2020 Legislative Agenda

2020 may be a short session for the Oregon Legislature — just 35 days long — but it's packed with legislation that we're supporting, opposing or watching. Climate, wildfires, housing and urban growth boundary expansions are just a few of the topics on the docket.
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SB 1530 is the climate bill crafted to address concerns expressed by some rural Oregonians about the cap and invest climate bill of last session. Among other changes, SB 1530 applies “caps” only on emissions related to motor vehicle fuel delivered to the Portland Metro area in 2022, and then to larger cities in 2025. No caps on emissions from motor fuel delivered into other, rural areas of Oregon are proposed. 1000 Friends supports key elements of how funds are spent to reduce carbon:

  • 25% will be spent to benefit natural and working lands
  • 25% will be distributed to the State Forestry Department for wildfire mitigation efforts
  • 10% shall be used to benefit Indian tribes

SB 1536 includes many recommendations of the Governor’s Council on Wildfire Response, including using land use tools to address wildfire hazards. The bill addresses numerous issues relating to wildfire hazard planning, protection, fuel treatments and response. We support developing a statewide wildfire hazard map and using Statewide Planning Goal 7 (Natural Hazards) to set minimum local standards for wildfire planning. We support the adoption and implementation of updated building codes and minimum development standards, including limiting development in high-hazard areas to prevent loss of life and property due to wildfire hazards.

Oregon's wildfire seasons have become increasingly severe in recent years. 2018 set records with its fires that covered huge swathes of land that burned for extended periods. Just the cost of fighting wildfires in 2018 was $514.6 million, not including the other economic losses that natural disasters create. 

Funding for Oregon Agricultural Heritage Program: In 2017, the legislature established the Oregon Agricultural Heritage Program (OAHP), but it has yet to be funded. If funded, OAHP would help keep working lands in production, provide resources for succession planning, and leverage significant federal matching funds through the federal Farm Bill. We support legislation that will advance through the Joint Committee on Ways and Means to fund OAHP to the tune of $5 million.

For a multitude of reasons, Oregon lost an average of 85,000 acres of farmland each year from 1997 to 2017 — a worrying trend that programs like the OAHP can help curtail.

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HB 4095 Allows any city to expand its urban growth boundary (UGB) up to 50 acres — without following land use laws — if 30% “of the development" is affordable housing. Therefore, expansion can occur on most farm and forest lands and natural resource areas without any demonstration of need. The bill could result in a small number of affordable units in exchange for waiving land use laws on a large amount of resource lands for private development. Most significantly, the bill is contrary to the agreement made when HB 4079 passed in 2016. That bill established a pilot project for two cities to undertake something similar, which will lead to an evaluation of the pilot program.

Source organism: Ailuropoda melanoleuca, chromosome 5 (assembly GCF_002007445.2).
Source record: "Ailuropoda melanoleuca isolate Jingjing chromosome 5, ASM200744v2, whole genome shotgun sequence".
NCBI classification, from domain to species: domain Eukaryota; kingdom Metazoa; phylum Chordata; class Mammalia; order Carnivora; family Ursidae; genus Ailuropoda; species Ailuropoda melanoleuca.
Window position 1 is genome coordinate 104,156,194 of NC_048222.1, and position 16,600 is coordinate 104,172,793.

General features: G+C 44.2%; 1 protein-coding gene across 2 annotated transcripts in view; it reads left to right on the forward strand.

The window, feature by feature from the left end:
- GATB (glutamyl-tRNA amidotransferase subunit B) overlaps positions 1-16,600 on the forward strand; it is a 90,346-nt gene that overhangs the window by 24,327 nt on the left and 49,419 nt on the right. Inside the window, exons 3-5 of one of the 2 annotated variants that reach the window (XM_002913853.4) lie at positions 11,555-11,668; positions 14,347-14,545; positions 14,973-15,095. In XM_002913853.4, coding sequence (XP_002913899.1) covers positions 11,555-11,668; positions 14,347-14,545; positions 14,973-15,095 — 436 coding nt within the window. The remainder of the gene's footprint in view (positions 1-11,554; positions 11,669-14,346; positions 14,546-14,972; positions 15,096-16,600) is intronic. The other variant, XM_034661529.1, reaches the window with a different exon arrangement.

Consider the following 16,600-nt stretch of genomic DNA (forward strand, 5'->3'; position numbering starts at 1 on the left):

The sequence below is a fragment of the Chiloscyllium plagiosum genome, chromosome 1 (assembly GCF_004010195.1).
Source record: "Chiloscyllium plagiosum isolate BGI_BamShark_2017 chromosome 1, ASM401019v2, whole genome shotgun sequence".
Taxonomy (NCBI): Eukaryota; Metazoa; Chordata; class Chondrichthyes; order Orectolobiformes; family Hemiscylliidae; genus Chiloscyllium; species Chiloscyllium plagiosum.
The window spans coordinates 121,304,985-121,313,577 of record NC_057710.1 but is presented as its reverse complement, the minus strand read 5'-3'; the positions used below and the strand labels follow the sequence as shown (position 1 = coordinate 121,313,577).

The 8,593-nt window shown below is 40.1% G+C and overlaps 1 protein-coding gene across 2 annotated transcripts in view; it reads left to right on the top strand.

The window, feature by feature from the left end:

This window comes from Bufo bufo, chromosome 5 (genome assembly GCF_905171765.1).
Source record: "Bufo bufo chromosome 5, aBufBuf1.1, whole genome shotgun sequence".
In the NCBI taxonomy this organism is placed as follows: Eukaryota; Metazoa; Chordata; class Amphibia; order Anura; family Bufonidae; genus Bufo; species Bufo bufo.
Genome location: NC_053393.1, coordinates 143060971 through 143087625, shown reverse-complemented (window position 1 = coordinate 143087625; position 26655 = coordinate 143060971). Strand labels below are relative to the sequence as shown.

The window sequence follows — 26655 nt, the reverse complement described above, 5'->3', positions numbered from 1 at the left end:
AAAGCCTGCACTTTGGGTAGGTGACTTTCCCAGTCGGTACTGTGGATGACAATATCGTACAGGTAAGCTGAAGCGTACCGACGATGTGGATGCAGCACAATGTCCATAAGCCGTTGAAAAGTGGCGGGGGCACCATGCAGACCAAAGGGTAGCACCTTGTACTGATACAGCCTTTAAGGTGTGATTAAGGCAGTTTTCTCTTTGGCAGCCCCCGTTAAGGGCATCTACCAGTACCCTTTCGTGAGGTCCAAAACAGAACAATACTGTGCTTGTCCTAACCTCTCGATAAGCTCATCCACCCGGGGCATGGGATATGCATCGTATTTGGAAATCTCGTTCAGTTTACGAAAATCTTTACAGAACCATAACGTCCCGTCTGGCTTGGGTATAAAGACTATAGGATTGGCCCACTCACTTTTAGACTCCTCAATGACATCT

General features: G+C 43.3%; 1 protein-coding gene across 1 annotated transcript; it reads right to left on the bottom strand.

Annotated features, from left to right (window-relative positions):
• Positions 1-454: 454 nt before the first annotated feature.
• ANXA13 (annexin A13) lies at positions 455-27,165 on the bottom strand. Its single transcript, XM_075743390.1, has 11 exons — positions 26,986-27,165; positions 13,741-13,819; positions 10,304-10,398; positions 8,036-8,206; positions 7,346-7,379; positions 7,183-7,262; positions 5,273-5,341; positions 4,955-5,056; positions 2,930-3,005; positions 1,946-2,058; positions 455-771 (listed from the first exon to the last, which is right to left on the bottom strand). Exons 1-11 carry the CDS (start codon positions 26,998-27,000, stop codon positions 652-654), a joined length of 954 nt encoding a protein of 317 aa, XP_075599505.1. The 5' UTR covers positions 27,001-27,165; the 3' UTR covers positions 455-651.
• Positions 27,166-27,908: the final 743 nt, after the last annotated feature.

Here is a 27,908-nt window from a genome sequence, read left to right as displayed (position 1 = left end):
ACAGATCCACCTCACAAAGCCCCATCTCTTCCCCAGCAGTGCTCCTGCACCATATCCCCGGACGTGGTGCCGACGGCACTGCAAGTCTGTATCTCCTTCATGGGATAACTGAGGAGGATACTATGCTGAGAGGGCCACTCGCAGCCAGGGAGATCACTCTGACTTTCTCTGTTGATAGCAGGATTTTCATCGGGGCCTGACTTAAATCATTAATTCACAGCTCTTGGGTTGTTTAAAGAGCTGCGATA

Many communities have  land to build more housing within their current UGB — especially after the passage of HB 2001 in the last session. Instead of creating more sprawl via outward development, communities have the opportunity to build more housing options through middle housing and upzoning. 

HB 4096 authorizes grants to child care facilities, creates tax credits that support the provision of child care facilities, and would prohibit local governments from conditioning the establishment, development, maintenance, or use of property for child care facilities with conditions that are "more restrictive than conditions imposed on other lawful uses in the zone." Of concern is that the bill would add child care facilities as a conditional use in the farm zone, and require governments to allow the use of a lawfully established dwelling for child care. We take no position on the grant and tax program but oppose the land use provisions applicable to rural farm and forest lands. 

SB 1555 would allow dwellings outright for religious officials on farmland, without any analysis of impacts to adjacent farming operations. We oppose this bill because it would allow another nonfarm use on farmland and result in unequal treatment of persons. Currently, applications for dwellings on farmland are not evaluated based on whether the applicant is affiliated with a religion. SB 1555 would require local governments to treat religious officials differently than other landowners when issuing permits for dwellings on farmland. 

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We are also watching these bills related to wildfire and/or land use:

  • SB 1514 (Fuel treatment demonstration projects)
  • SB 1515 (Wildfire workforce)
  • SB 1516 (Modernization of State Forestry Department)
  • HB 4012 and 4050 (Broadly relating to addressing “the use of land.”)